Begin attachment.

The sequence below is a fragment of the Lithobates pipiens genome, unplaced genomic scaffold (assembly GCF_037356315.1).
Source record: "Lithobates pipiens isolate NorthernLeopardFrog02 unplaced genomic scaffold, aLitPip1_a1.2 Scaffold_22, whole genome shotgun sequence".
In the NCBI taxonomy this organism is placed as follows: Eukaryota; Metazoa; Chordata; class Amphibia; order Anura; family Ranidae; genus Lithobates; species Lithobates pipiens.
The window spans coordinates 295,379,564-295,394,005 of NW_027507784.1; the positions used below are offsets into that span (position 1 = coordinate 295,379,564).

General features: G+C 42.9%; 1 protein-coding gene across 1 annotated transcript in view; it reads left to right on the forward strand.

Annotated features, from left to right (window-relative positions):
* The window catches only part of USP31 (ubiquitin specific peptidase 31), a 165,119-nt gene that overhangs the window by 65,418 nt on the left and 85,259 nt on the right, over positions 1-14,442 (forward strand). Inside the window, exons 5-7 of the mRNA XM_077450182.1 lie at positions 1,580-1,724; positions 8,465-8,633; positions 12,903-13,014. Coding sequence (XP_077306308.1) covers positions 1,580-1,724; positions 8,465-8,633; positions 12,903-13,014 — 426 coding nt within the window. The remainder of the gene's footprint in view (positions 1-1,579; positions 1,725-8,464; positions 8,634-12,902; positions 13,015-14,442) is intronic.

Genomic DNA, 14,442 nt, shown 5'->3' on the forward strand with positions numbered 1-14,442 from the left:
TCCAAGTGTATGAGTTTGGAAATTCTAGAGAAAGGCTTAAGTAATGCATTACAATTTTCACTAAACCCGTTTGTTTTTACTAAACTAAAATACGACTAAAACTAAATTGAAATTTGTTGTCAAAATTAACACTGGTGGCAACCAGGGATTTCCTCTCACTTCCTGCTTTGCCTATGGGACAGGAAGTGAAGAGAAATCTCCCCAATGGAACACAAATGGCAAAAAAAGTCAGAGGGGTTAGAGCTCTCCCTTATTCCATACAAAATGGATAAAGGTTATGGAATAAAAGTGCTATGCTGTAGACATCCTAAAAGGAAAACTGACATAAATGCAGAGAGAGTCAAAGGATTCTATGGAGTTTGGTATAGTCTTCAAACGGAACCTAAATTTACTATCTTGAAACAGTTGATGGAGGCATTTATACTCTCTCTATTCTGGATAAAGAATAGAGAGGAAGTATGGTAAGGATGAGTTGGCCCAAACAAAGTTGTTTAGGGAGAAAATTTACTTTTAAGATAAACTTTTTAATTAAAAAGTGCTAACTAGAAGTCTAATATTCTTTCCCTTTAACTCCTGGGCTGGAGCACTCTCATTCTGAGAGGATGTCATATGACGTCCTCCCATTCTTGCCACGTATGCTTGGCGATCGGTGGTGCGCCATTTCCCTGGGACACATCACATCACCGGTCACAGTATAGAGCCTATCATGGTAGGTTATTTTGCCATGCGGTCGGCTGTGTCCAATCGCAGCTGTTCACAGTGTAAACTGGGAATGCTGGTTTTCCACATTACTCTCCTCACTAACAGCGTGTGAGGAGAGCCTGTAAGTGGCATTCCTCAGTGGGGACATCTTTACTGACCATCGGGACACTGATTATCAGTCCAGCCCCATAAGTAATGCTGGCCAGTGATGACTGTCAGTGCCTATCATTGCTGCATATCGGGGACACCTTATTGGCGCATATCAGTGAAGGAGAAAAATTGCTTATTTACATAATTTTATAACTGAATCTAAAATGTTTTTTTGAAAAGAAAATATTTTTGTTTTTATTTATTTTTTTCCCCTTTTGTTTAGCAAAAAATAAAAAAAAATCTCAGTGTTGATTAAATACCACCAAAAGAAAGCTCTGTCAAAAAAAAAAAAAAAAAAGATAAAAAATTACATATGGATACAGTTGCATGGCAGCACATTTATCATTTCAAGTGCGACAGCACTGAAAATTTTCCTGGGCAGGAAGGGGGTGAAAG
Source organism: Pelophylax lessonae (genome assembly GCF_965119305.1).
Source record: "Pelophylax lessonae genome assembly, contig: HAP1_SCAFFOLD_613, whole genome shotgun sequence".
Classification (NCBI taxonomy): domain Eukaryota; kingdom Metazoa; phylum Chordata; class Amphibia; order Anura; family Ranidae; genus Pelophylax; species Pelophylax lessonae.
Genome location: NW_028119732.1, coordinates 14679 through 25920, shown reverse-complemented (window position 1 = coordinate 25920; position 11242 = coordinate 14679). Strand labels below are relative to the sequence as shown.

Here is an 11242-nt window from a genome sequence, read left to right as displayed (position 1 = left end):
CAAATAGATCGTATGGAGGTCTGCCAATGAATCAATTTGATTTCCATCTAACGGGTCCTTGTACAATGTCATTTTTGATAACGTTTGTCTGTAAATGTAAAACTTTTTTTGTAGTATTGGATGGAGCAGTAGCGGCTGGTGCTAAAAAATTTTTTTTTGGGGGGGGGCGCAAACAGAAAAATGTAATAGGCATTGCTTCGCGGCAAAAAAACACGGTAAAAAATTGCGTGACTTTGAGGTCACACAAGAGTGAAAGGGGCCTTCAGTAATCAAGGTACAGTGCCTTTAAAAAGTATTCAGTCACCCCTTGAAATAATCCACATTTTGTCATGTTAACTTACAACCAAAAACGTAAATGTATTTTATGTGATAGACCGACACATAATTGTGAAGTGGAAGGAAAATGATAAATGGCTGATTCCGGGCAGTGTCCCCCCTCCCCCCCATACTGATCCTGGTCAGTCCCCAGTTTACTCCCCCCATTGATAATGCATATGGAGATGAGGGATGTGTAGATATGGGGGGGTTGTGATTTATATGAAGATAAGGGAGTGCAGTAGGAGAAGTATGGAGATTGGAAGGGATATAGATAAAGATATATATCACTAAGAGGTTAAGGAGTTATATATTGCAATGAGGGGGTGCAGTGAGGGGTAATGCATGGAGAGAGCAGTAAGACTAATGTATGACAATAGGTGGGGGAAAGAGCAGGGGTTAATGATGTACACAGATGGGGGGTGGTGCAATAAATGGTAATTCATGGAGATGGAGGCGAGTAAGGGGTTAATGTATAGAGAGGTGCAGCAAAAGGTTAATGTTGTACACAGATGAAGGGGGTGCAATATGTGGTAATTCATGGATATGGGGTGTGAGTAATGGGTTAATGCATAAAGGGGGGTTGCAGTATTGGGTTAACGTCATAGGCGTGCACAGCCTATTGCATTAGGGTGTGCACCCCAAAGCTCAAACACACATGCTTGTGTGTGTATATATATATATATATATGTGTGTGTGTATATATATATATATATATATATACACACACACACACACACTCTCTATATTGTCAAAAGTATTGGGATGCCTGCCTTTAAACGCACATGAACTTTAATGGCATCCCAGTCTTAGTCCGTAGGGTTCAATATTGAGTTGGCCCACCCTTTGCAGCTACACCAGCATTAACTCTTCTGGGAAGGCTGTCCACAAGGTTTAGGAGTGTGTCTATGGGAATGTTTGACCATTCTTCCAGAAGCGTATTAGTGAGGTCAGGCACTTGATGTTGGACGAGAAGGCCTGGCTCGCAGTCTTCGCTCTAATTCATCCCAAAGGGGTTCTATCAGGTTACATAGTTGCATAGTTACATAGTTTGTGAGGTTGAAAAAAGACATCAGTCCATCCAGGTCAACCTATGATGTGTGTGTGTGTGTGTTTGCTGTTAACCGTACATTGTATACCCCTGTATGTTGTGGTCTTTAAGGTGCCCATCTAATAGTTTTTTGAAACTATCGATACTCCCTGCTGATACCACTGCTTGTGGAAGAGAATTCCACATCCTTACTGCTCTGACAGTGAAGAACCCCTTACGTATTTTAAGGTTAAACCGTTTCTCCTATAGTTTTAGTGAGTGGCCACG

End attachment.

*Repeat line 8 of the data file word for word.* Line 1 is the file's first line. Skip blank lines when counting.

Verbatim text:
Genomic DNA, 14,442 nt, shown 5'->3' on the forward strand with positions numbered 1-14,442 from the left: